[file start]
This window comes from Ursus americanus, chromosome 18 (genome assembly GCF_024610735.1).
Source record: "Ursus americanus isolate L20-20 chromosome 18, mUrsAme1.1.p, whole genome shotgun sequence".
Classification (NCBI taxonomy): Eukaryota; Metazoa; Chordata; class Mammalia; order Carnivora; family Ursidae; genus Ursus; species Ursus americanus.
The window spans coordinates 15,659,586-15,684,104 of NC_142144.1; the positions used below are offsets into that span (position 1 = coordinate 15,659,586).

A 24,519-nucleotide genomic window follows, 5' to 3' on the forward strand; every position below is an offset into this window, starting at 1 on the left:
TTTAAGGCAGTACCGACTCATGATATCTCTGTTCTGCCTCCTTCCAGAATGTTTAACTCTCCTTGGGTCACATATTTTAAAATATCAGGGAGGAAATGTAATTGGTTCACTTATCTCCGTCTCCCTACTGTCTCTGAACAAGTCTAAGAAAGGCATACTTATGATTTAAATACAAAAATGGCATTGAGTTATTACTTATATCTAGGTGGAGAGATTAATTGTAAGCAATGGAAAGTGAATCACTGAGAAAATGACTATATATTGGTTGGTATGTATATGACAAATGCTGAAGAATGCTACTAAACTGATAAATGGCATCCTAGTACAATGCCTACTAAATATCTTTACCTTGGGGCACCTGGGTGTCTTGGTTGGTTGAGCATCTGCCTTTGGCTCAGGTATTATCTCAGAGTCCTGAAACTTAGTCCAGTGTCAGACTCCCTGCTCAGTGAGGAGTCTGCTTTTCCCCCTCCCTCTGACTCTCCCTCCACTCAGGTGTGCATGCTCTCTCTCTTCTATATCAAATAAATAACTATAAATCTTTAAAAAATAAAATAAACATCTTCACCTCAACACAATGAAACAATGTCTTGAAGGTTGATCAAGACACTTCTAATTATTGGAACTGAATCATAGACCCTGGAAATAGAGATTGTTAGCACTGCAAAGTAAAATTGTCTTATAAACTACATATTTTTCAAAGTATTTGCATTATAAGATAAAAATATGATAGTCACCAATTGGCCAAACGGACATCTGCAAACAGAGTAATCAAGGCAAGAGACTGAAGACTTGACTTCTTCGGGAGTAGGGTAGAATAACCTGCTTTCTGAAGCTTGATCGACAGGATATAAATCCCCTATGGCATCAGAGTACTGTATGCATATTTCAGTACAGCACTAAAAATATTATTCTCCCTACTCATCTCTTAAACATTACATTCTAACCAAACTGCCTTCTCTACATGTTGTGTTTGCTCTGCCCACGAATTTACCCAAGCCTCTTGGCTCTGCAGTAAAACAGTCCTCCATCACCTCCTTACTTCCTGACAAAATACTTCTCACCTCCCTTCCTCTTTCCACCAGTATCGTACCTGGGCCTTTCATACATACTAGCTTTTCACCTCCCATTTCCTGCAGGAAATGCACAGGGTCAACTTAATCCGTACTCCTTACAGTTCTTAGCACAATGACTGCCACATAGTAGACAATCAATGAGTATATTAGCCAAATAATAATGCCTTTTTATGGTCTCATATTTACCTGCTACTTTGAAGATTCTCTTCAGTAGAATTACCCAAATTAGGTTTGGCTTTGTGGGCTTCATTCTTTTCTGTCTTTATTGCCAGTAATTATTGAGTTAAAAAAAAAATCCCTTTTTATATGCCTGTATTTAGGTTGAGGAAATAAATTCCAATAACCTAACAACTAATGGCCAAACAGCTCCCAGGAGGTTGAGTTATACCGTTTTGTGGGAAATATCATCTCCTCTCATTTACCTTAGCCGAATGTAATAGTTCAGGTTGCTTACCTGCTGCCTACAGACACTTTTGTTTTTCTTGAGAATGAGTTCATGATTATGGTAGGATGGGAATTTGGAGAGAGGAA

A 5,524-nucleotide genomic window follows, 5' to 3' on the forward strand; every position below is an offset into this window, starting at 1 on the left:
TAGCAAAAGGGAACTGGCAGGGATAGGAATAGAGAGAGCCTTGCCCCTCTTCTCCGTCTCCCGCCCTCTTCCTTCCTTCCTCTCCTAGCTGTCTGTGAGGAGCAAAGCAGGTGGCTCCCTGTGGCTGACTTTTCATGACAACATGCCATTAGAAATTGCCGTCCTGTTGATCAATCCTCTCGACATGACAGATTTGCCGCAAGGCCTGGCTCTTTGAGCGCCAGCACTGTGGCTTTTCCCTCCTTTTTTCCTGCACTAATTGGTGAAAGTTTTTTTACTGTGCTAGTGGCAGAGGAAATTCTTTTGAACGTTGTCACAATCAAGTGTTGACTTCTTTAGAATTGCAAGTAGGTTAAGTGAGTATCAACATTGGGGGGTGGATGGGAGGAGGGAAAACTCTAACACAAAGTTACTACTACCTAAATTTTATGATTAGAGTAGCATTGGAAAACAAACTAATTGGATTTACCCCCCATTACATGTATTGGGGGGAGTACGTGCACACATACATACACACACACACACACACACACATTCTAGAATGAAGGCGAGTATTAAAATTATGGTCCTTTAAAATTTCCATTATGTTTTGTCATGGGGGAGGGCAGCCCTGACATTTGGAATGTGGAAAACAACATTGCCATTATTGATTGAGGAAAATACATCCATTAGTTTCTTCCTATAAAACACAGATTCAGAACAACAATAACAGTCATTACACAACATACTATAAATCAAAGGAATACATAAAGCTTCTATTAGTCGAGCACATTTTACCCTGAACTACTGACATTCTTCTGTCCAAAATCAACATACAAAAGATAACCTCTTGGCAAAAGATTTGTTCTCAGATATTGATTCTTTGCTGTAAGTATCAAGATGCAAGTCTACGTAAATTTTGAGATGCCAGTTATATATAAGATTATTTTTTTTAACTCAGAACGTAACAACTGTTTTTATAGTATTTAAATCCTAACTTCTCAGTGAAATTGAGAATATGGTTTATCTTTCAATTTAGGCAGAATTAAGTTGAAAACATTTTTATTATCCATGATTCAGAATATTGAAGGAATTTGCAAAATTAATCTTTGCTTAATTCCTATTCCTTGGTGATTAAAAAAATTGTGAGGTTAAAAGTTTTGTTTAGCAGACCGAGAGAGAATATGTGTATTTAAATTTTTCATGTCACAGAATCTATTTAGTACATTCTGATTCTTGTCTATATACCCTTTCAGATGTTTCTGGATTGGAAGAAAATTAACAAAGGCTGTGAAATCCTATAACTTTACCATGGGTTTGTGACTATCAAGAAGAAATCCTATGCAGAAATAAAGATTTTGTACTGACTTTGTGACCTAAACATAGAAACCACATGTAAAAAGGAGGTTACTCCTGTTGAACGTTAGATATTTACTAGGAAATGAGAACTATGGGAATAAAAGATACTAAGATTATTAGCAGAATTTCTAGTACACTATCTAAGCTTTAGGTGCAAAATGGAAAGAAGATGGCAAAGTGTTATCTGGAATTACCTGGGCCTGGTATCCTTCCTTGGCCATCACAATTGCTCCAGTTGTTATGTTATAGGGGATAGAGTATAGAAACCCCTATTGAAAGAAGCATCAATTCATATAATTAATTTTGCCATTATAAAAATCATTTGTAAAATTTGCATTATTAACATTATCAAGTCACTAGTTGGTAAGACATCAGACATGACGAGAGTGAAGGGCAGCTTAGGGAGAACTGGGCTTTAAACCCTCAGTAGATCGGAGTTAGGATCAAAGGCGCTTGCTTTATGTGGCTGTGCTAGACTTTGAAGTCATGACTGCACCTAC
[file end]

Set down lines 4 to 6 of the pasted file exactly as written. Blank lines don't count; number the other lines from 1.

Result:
The window spans coordinates 15,659,586-15,684,104 of NC_142144.1; the positions used below are offsets into that span (position 1 = coordinate 15,659,586).

A 24,519-nucleotide genomic window follows, 5' to 3' on the forward strand; every position below is an offset into this window, starting at 1 on the left:
TTTAAGGCAGTACCGACTCATGATATCTCTGTTCTGCCTCCTTCCAGAATGTTTAACTCTCCTTGGGTCACATATTTTAAAATATCAGGGAGGAAATGTAATTGGTTCACTTATCTCCGTCTCCCTACTGTCTCTGAACAAGTCTAAGAAAGGCATACTTATGATTTAAATACAAAAATGGCATTGAGTTATTACTTATATCTAGGTGGAGAGATTAATTGTAAGCAATGGAAAGTGAATCACTGAGAAAATGACTATATATTGGTTGGTATGTATATGACAAATGCTGAAGAATGCTACTAAACTGATAAATGGCATCCTAGTACAATGCCTACTAAATATCTTTACCTTGGGGCACCTGGGTGTCTTGGTTGGTTGAGCATCTGCCTTTGGCTCAGGTATTATCTCAGAGTCCTGAAACTTAGTCCAGTGTCAGACTCCCTGCTCAGTGAGGAGTCTGCTTTTCCCCCTCCCTCTGACTCTCCCTCCACTCAGGTGTGCATGCTCTCTCTCTTCTATATCAAATAAATAACTATAAATCTTTAAAAAATAAAATAAACATCTTCACCTCAACACAATGAAACAATGTCTTGAAGGTTGATCAAGACACTTCTAATTATTGGAACTGAATCATAGACCCTGGAAATAGAGATTGTTAGCACTGCAAAGTAAAATTGTCTTATAAACTACATATTTTTCAAAGTATTTGCATTATAAGATAAAAATATGATAGTCACCAATTGGCCAAACGGACATCTGCAAACAGAGTAATCAAGGCAAGAGACTGAAGACTTGACTTCTTCGGGAGTAGGGTAGAATAACCTGCTTTCTGAAGCTTGATCGACAGGATATAAATCCCCTATGGCATCAGAGTACTGTATGCATATTTCAGTACAGCACTAAAAATATTATTCTCCCTACTCATCTCTTAAACATTACATTCTAACCAAACTGCCTTCTCTACATGTTGTGTTTGCTCTGCCCACGAATTTACCCAAGCCTCTTGGCTCTGCAGTAAAACAGTCCTCCATCACCTCCTTACTTCCTGACAAAATACTTCTCACCTCCCTTCCTCTTTCCACCAGTATCGTACCTGGGCCTTTCATACATACTAGCTTTTCACCTCCCATTTCCTGCAGGAAATGCACAGGGTCAACTTAATCCGTACTCCTTACAGTTCTTAGCACAATGACTGCCACATAGTAGACAATCAATGAGTATATTAGCCAAATAATAATGCCTTTTTATGGTCTCATATTTACCTGCTACTTTGAAGATTCTCTTCAGTAGAATTACCCAAATTAGGTTTGGCTTTGTGGGCTTCATTCTTTTCTGTCTTTATTGCCAGTAATTATTGAGTTAAAAAAAAAATCCCTTTTTATATGCCTGTATTTAGGTTGAGGAAATAAATTCCAATAACCTAACAACTAATGGCCAAACAGCTCCCAGGAGGTTGAGTTATACCGTTTTGTGGGAAATATCATCTCCTCTCATTTACCTTAGCCGAATGTAATAGTTCAGGTTGCTTACCTGCTGCCTACAGACACTTTTGTTTTTCTTGAGAATGAGTTCATGATTATGGTAGGATGGGAATTTGGAGAGAGGAA